Mikurajima
swim with dolphins in a pristine wilderness
By: Charles Glover | May 10, 2007 | No Comments | 4,303 views
Photos by Charles Glover

Photos by Charles Glover

Its eyes are looking straight at you, and it is clear there is a calming intelligence behind them. Swimming with a dolphin is unforgettable. I was lucky enough to encounter one briefly while scuba diving in the tropics once, but I never imagined I might repeat the experience in Japan—and certainly not in Tokyo.

So when a friend told me it was possible, I had my doubts. Sure, maybe in one of those watery prisons called aquariums that make gill nets look almost merciful. Yet she insisted, and she shared her secret. I would discover that within Tokyo’s official limits lies one of the jewels of the ecological world: a wildlife mother lode that is the island of Mikurajima.

I had heard from several sources that it is a major hassle to get to Mikurajima. People seemed tight-lipped. As it turns out, organizing a trip there on your own is not so difficult, but must be done well in advance.

Getting there is actually quite pain-free. Ride the Yamanote to Hamamatsucho, and board the ferry by 10pm. The boat leaves within half an hour and you wake up next morning having been transported to another world. The transformation is dramatic, as the grimy waters of Tokyo Bay give way to the aqua blue splender surrounding the Izu islands. Believe it or not, it reminded me of the Aegean Sea.

Mikurajima, like most of these islands, is volcanic. Yet unlike neighboring Miyakejima, which still burps sulfur, Mikurajima is dormant but still has an imposing physique. The 20km2 landmass thrusts dramatically out of the Pacific, staking its claim to the area. No beaches, just dramatic 50-meter cliffs falling to shores with bowling ball-sized “pebbles” ringing the oval island.

The dramatic terrain becomes more apparent as you arrive at the dock, hewn out of a curl of land. The rest of the settlement is perched atop a dizzying series of switchbacks and inclines. Bicycles are banned—the rationale being that the hills are just too tsurai, or tough. The lone, quaint village is home to 260 people. Seven minshuku inns, a few tiny grocery stores and one restaurant pretty much represent the economy.

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All of the inns have their own boats and can arrange dolphin excursions and rent equipment. The tourist information folks blithely told me occupancy is strictly limited to 140 visitors a night, as that is the number of futons. The island council carefully limits the number of people in the water per day with the dolphins. This is a fragile ecosystem, and they are in no hurry to over-develop and wipe it out.

The dolphin excursions do not disappoint. There are roughly 200 of the animals circling Mikurajima, likely year-round, meaning visitors are almost guaranteed to see the resident spotted Pacific bottlenose. Boat operators will simply go around the island until they come upon a group. Snorkelers—scuba diving is not permitted and would not be practical, as there is lots of jumping in and out of the boat—slip into the water, and with any luck, the dolphins will come close for inspection. I was lucky enough to play with one extended family “pod” for almost 20 minutes.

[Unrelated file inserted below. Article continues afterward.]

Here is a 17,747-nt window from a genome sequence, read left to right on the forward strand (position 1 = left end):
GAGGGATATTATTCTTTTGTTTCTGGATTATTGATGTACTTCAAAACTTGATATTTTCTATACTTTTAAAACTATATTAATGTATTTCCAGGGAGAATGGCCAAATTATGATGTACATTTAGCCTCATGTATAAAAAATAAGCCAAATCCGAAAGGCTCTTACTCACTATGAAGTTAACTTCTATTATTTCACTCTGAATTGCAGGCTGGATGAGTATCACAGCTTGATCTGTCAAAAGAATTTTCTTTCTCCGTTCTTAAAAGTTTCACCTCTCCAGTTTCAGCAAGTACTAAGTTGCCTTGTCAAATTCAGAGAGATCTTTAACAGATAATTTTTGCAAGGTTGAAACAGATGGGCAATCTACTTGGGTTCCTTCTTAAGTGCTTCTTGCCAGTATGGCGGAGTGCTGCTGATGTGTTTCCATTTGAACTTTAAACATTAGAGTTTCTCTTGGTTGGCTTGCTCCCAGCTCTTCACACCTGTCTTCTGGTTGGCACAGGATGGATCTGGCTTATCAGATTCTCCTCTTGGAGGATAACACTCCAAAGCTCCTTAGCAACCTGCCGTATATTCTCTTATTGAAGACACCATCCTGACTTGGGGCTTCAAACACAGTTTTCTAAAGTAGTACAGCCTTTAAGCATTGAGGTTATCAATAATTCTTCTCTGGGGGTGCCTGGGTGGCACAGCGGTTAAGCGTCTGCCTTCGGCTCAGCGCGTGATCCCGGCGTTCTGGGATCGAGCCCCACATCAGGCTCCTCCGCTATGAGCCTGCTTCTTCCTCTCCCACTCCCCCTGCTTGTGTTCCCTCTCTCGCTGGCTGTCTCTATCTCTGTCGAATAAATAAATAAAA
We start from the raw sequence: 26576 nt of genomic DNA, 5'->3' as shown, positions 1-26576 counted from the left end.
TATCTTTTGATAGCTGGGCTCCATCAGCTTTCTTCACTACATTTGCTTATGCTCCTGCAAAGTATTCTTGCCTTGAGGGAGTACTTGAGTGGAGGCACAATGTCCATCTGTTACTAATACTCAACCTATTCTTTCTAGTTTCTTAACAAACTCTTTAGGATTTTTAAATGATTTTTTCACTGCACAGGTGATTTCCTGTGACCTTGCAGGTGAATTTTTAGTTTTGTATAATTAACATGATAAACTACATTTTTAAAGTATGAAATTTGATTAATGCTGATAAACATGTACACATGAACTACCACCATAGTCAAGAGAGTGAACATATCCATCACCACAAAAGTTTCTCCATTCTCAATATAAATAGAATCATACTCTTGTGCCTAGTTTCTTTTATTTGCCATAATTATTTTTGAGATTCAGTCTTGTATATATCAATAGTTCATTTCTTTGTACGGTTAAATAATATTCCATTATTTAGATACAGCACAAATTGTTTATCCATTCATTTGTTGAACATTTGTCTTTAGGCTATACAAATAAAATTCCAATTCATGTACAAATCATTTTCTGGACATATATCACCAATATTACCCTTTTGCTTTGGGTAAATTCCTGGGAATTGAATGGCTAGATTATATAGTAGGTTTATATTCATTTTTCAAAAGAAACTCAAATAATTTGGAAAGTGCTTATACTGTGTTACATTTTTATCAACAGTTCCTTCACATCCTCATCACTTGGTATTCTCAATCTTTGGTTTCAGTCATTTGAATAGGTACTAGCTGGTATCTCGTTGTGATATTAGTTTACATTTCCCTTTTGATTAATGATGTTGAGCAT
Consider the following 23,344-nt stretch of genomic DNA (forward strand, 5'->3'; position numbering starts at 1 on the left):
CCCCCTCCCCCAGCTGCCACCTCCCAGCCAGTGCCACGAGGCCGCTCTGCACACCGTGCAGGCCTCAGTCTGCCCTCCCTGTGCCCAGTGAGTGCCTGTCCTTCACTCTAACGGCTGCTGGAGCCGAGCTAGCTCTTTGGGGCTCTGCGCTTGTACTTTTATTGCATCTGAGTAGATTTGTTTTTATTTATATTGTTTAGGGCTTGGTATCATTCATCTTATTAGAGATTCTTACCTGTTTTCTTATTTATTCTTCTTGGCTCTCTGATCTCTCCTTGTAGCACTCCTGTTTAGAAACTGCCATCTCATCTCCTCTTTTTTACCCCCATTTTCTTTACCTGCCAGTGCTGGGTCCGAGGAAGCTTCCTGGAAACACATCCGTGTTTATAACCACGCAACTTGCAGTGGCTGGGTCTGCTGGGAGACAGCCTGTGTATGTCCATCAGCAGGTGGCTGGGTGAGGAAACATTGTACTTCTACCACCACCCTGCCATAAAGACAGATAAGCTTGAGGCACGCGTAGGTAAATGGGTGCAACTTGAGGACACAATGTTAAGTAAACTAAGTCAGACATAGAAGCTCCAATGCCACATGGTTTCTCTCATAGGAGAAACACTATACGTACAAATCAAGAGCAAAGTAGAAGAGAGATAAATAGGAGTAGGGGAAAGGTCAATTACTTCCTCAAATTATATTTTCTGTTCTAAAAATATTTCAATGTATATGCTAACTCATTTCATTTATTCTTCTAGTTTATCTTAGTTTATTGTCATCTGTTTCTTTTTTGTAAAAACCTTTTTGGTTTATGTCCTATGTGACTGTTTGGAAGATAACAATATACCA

By mid-summer, the pods are often bored with people, and boat excursions often last two hours. Your swimming prowess is not essential for enjoyment.

If you prefer, excitement can be had watching from above. The terrain of Mikurajima can truly be appreciated as you circuit the island. The wispy, gentle drop of the Shirataki waterfall is a savory invitation to the interior. The village covers barely one-tenth of the island, saving the rest for virgin forests, home to some truly ancient trees on the northeast side. Night excursions can give you an up-close look at a flock of streaked shearwater, albatross-like marine birds that curiously roost underground. For me, though, the real unsung lure of Mikurajima are the vast inland hills and forests. I was lucky enough to go far south to Inanejinja, where I could hike through thick, dense forest. One lookout point has a 300m drop, straight down to the ocean. My next trip, I hope to go over-island via Oyama. This requires the help of a guide, who is available for around ¥4,000 for half a day.

I am already planning my return trip to this lost world of friendly, laidback locals, exquisite nature and world-class mammalian encounters. My final time in the water, a large female dolphin seemed to know what was on my mind; I swear she winked at me. Mikurajima is a wonderful treasure, indeed. With proper tourism management, hopefully it will remain that way.

Travel Tips
Tokai Kisen (www.tokaikisen.co.jp; 03-5472-9999) offers ferry rides to Mikurajima, departing nightly from Takeshiba Port, near Hamamatsucho station. One-way fares cost ¥7,200-¥21,600, depending on class. Return trips leave Mikurajima around 1:30pm and arrive back at the port around 8:30pm. Other options include flying to Oshima, Hachijojima or Miyakejima (one-way flights on ANA start from around ¥12,000), and helicopter rides to Mikurajima can be arranged for around ¥11,000 (Toho Air: 04996-2-5222). The island’s minshuku start from around ¥7,000 per night, including dinner and breakfast. Shigeokobo (04994-8-2131) is well-established and friendly, and Chouya (04994-8-2165) is a bit newer. Bungalows can also be rented from ¥2,000. The helpful Tourist Information Office can be reached at 049-948-2022.

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